Case Study by Justin Dzama RGD, Senior Designer, Fuzednotions Creative Studio Inc.
To address the issue of travellers becoming increasingly frustrated with long lines and wait times on the Sault Ste. Marie International Bridge, the International Bridge Administration came to Fuzednotions to request a web-based solution. The majority of complaints were regarding southbound to USA CBP (US Customs and Border Protection) wait times. The International Bridge Administration's goal was to reduce these wait times by 30%.
The design challenge had a dual objective: first, to provide people with a tool to help them better predict traffic by utilizing data the administration is already gathering; second, to provide an easy to use tool for the employees of the International Bridge Administration to gather analytical data on bridge traffic and wait times.
Sault Ste. Marie, Canada is considered a twin city to a similarly-named Sault Ste. Marie in the United States. The two cities are connected only by way of the International Bridge. The majority of the population (approximately 75,000 or 80%) reside in Sault Ste. Marie, Ontario. The solution needed to cater to US and Canadian bridge users, and employees who enter data for the International Bridge Administration.
Analytics data coming from saultbridge.com told us that a large percentage of users were accessing the site from their mobile devices; the bounce rate confirmed that these users were coming to the site to primarily check the bridge cameras. We worked with the International Bridge Administration to see how the data they were already collecting from the bridge’s traffic could be visualized and presented with a tool that would benefit people crossing the bridge as well as the bridge’s employees.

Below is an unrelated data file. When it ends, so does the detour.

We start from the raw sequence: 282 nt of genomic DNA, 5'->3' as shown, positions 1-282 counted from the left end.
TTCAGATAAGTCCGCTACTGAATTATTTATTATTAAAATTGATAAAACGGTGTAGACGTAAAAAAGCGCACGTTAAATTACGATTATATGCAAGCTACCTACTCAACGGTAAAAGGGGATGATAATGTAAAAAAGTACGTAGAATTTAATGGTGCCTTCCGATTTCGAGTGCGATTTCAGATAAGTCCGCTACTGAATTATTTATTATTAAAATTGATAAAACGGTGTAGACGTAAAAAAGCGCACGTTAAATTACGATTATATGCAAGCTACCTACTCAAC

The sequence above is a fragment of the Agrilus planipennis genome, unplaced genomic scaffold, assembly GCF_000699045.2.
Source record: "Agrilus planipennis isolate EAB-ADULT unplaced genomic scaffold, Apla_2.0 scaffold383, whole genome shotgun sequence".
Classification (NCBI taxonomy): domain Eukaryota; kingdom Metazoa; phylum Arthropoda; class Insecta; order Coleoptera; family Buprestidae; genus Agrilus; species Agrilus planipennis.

In Northern Ontario, data plans can be expensive and increase when crossing into another country. The application needed to be lightweight in terms of data usage, intuitive for an aging population and fully responsive. Because the International Bridge Administration uses state-controlled computer systems, the web application needed to be backwards compatible to Internet Explorer 8. Furthermore, the project needed to be completed within a very tight timeline - a month and a half for the first iteration and two months for the second.
An iterative design process was chosen for this project to allow for a continuous cycle of feedback and improvements. The first iteration of the project sought to get all of the functionality into the application within the tight timeframe, while the second aimed to improve on the initial design based on feedback gathered from the public and the International Bridge Administration.
The solution was a lightweight, easy to read and fully responsive web application that allows users to view current and forecasted wait time(s); the number of lanes open at customs; live camera footage of the bridge; and the position of the line on the bridge for northbound and southbound lanes. Many of the colours are conditional (changing from green to yellow to red depending on wait time or line length) to give direct visual feedback regarding the state of the bridge.
Even the look and orientation of the bridge graphic was carefully considered. Looking at the international bridge’s profile, it’s actually quite flat. However, when you are crossing the bridge you notice the humps, the arches and the waterways you’re passing over. These features were exaggerated to give the viewer of the app visual points of reference to which they could compare the lines.
The downtown core and waterfront of each city views the bridge from the east, and the majority of each city resides to the east of the bridge. For this reason, we decided to use the easterly face of the bridge's profile as it is most recognizable from this angle for both cities.
Profile drawing of the actual International Bridge used with the permission of the International Bridge Administration.